In Her Words
Pinpointing My Fertility
Looking for an alternative approach to infertility
I have been preparing my body all morning, scrubbing my feet with vanilla-scented salts, slathering my legs in an equally edible lotion, and grooming my bikini line with more care and precision than I ever have for the benefit of my husband.
No, I am not having an affair, although the man I am seeing will play classical music for me, gently ask me to remove my pants, and then poke me repeatedly. Fifteen times to be exact, although he tells me not to count. And even though I am hoping he’ll make me pregnant, there is nothing illicit going on between the tissue-paper sheets.
I have been trying hard for the past year. After one miscarriage (that I know of), the resulting D and C, and, more recently, the determination that my FSH levels are off the charts, I’m hoping Dr. T’s acupuncture acumen will turn back the biological clock at least 10 of my 42 years. His needles (one in each earlobe) cured me of the excruciating dry sockets I developed after having my wisdom teeth out. And after a few sessions on my hip, he corrected what two years of chiropractic work had not. So why not this?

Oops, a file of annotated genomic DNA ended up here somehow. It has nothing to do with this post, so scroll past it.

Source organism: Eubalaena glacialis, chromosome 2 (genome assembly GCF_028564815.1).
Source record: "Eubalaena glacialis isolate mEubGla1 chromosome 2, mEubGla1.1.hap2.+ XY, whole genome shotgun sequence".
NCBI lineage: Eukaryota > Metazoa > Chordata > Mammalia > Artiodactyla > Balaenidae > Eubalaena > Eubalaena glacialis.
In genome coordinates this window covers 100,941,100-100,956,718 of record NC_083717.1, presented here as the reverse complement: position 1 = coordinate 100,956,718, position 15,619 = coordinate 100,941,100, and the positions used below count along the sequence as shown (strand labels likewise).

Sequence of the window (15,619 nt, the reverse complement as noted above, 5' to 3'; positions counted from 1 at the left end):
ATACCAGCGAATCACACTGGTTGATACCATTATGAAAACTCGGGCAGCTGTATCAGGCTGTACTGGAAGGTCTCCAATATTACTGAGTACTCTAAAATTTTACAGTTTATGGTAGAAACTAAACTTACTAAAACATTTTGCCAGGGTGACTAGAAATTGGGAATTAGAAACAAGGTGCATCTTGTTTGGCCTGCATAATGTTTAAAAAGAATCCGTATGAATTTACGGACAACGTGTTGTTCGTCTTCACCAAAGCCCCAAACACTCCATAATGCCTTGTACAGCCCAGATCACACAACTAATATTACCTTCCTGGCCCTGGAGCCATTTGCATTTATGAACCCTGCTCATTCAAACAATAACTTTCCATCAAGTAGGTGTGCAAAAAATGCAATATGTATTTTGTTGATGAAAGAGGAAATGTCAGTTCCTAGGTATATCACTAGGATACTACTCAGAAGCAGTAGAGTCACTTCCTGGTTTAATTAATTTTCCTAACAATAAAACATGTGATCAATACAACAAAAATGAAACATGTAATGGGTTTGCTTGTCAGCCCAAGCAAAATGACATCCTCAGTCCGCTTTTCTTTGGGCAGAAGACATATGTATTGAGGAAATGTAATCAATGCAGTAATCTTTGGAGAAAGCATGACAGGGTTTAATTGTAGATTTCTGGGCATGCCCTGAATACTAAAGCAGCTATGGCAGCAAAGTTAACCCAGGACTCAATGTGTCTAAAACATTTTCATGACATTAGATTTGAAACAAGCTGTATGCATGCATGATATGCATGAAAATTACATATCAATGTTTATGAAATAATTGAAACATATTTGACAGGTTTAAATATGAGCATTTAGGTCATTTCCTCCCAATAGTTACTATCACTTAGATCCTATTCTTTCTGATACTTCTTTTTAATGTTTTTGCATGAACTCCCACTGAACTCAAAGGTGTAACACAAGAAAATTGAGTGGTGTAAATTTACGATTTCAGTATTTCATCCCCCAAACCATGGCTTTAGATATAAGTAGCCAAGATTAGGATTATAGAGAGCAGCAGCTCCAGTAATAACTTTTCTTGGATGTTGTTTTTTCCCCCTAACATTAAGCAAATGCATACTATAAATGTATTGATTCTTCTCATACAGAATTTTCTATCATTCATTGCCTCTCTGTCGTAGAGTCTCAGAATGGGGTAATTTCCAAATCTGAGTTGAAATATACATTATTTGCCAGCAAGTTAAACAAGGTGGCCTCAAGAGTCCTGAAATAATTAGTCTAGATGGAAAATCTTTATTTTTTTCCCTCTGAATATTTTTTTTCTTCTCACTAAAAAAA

I am one of the growing number of women who are seeking out alternative methods to deal with their infertility. Studies show (the most recent one comes from the National Center for Complementary and Alternative Medicine) that acupuncture boosts the success rates of IVF, especially when done right before and after embryo transfer. But before I stick myself with hormones, which, as I’ve witnessed in friends, causes mood swings and untold financial and emotional stress (IVF can cost up to $20,000 a cycle and usually isn’t covered by insurance; my acupuncture is $65 a pop and comes with the added benefit of reducing stress and increasing circulation), I figure I’ll just stick myself. And, call me crazy, misinformed or just plain foolish, but I think this may work.